Many are interested in studying the Tanya, the fundamental
book of Chassidut (written by Rabbi Shneur Zalman of Liadi over 200 years
ago), but are faced with a problem: it is quite long and not easily understood.
Though there are many commentaries on the Tanya, most are also quite extensive,
and the new reader feels somewhat overwhelmed, and may give up.
In recent years,
the Ascent Institute in Safed conducted an on-line course on the
first 12 chapters of the Tanya. Unlike most other Tanya aids, the studies
were not based on the actual text of Tanya, but rather on its themes,
utilizing oral, experiential lessons, including stories and examples.
In other words, we do not read and explain the words of the Tanya themselves,
but rather summarize and comment on their general content. The course
was a great success, with enthusiastic feedback.
A summary of these
lessons is presented in this book for your reading pleasure.
It should be emphasized
that studying this booklet does not take the place of studying the Tanya
itself; rather, it gives the reader a "taste" that should "whet
his appetite" for true study of the Tanya and at least one of its
accepted commentaries, to be studied thoroughly and deeply.
Who Am I?
A Book for the
On the cover page
of the Tanya, on which the author defined its goals, it is written that
the Tanya is a book for the Beinoni - the average person, an intermediate.
At first reading, we may find ourselves a bit insulted - are we merely
average? Mediocre? Is that all we can aspire to? I remember that once,
when I sat down to study Tanya with someone else, when we arrived at those
words, he closed the book and asked me to bring the book for the Tzaddik
The Tzaddik, the
Rasha and the Beinoni
When we hear the concept of "Tzaddik, Rasha and Beinoni"
- the Righteous One, the Evil One and the Average One - our understanding
is that a righteous one is one who does many good deeds and very little
of the opposite; the evil one does very few good deeds and a good deal
of the opposite; and an average one is in the middle - fifty-fifty. This
is the common, well-known interpretation of these concepts.
Actually, the Talmud
addresses these concepts in a similar way, as it describes how G-d judges
us, each individual according to his deeds. However, when we delve deeper,
we understand that this is merely the simple, surface meaning, and that
the concepts are far deeper and more comprehensive.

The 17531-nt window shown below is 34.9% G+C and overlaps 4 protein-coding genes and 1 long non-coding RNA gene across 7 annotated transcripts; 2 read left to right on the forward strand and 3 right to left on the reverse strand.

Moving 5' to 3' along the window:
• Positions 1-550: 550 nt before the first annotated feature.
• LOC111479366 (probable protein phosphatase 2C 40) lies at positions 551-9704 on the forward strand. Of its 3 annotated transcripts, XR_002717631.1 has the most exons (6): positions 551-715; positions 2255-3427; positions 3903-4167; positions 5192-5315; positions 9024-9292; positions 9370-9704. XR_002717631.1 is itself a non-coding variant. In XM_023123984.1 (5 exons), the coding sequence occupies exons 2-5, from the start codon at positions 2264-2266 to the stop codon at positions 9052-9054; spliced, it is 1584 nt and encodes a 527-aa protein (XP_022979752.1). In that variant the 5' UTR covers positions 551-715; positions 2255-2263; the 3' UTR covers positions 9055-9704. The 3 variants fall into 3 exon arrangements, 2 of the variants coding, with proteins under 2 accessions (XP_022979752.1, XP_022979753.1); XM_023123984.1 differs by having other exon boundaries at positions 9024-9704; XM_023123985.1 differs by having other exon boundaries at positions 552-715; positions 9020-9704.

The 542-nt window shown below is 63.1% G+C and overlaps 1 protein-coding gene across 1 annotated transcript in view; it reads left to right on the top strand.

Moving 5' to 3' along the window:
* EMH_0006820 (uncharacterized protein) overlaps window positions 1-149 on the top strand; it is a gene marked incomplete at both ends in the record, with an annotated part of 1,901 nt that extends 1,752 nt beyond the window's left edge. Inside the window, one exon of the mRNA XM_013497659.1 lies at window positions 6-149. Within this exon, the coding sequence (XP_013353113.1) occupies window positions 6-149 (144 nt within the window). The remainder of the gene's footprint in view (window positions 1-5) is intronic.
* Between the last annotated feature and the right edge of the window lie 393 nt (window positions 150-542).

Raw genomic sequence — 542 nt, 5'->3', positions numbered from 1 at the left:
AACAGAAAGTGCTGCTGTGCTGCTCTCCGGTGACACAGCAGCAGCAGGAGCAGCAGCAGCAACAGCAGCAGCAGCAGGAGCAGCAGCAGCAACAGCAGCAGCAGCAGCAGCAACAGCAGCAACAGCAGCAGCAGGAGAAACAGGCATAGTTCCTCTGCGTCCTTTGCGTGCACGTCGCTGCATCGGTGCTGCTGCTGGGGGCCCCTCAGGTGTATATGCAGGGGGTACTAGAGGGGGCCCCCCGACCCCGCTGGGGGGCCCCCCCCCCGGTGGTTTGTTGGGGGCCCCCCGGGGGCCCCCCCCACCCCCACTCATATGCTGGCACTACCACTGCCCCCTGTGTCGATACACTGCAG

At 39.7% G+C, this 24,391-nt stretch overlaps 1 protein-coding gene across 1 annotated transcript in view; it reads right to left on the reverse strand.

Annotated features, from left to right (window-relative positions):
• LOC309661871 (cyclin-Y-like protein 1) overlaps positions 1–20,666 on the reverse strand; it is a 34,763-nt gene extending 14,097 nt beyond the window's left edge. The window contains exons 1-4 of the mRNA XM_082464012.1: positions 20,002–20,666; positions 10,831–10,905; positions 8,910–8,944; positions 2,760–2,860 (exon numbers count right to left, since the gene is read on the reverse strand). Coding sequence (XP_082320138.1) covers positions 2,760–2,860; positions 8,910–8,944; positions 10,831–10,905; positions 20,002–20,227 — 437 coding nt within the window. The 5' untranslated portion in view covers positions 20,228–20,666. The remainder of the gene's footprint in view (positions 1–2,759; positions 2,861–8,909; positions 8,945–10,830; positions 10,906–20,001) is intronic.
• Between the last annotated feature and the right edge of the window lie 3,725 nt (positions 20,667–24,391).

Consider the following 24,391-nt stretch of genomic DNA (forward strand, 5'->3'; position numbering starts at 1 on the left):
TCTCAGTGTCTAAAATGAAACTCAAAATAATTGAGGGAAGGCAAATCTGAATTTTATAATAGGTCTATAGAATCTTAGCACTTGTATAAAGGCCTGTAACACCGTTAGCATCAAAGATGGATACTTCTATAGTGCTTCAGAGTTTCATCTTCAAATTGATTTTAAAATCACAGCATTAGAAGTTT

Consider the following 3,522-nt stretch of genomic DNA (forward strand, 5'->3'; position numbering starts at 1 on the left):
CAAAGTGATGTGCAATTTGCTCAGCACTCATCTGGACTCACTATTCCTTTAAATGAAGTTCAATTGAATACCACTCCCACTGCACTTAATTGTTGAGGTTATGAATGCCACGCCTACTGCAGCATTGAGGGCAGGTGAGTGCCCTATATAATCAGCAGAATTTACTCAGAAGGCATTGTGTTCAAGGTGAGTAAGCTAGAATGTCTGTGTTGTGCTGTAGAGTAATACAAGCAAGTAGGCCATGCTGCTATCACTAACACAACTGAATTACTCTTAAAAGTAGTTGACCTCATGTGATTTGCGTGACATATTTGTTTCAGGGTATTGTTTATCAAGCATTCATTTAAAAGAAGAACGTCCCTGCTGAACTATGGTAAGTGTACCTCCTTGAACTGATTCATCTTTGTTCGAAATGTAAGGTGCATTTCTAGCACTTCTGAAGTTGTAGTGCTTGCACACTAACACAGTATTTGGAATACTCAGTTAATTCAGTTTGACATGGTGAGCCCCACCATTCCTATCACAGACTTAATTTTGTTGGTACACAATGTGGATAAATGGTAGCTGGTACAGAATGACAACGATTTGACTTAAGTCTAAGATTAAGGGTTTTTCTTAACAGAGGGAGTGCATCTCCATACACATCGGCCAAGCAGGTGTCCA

In general, every
matter in the Torah has different levels of interpretation, and we always
aspire to reach the deepest meaning, the innermost aspect. In this way,
the Torah is much like each person: just as each of us has a body and
a soul, an inner and outer being, so do the interpretations of the Torah.
And just as with a person we are not satisfied with knowing just his physical
being, but want also to understand his deeper soul, so it is with the
interpretations of the Torah.
When we say that someone is "clever as a fox" - do we really
mean that he is really like a fox? Of course not. Thus, when we say that
someone is a Tzaddik - do we mean that he is essentially a Tzaddik, or
that we merely wish to describe the present state in which he has done
us a favor or a mitzvah, and so we call him a Tzaddik? It is clear that
we have "borrowed" the idea of the fox or the Tzaddik in order
to describe a particular aspect of that individual's character.
Unlike the metaphoric title, there is an essential title. When we bestow
the essential title "sage" on someone, we mean to say that his
wisdom is manifest in all his deeds. The wisdom is his title, just as
doctor is the title of someone whose occupation is healing. This, according
to the Tanya, is one's essential title. Thus when we say of someone that
he is an essential Tzaddik, it means that he is, in his very nature, a
Tzaddik, and his righteousness is expressed in every aspect of his life.
The Inner and
In accordance with the above, one can also understand the difference between
the common concepts and the precise definition of a Tzaddik. According
to the simple interpretation (level) - a person is judged by his deeds
alone, and thus it is enough for him to do more mitzvot than wrongdoings
to be considered a Tzaddik. But this is a metaphor for the true Tzaddik.
The true Tzaddik is an "essential Tzaddik". According to the
inner interpretation of the Torah, a person is measured by his true nature,
and thus there is a completely different scale for judging who is a Tzaddik
and who is a Beinoni.
In order to understand
this new scale, and thus to advance practically towards desirable self-conduct,
we must first understand the makeup of our inner being and condition,
to penetrate the depths of our own soul. In other words, we must study
well the structure of our soul in order to understand the concept properly.
worked at Ascent in Safed as the Director of Educational Programs.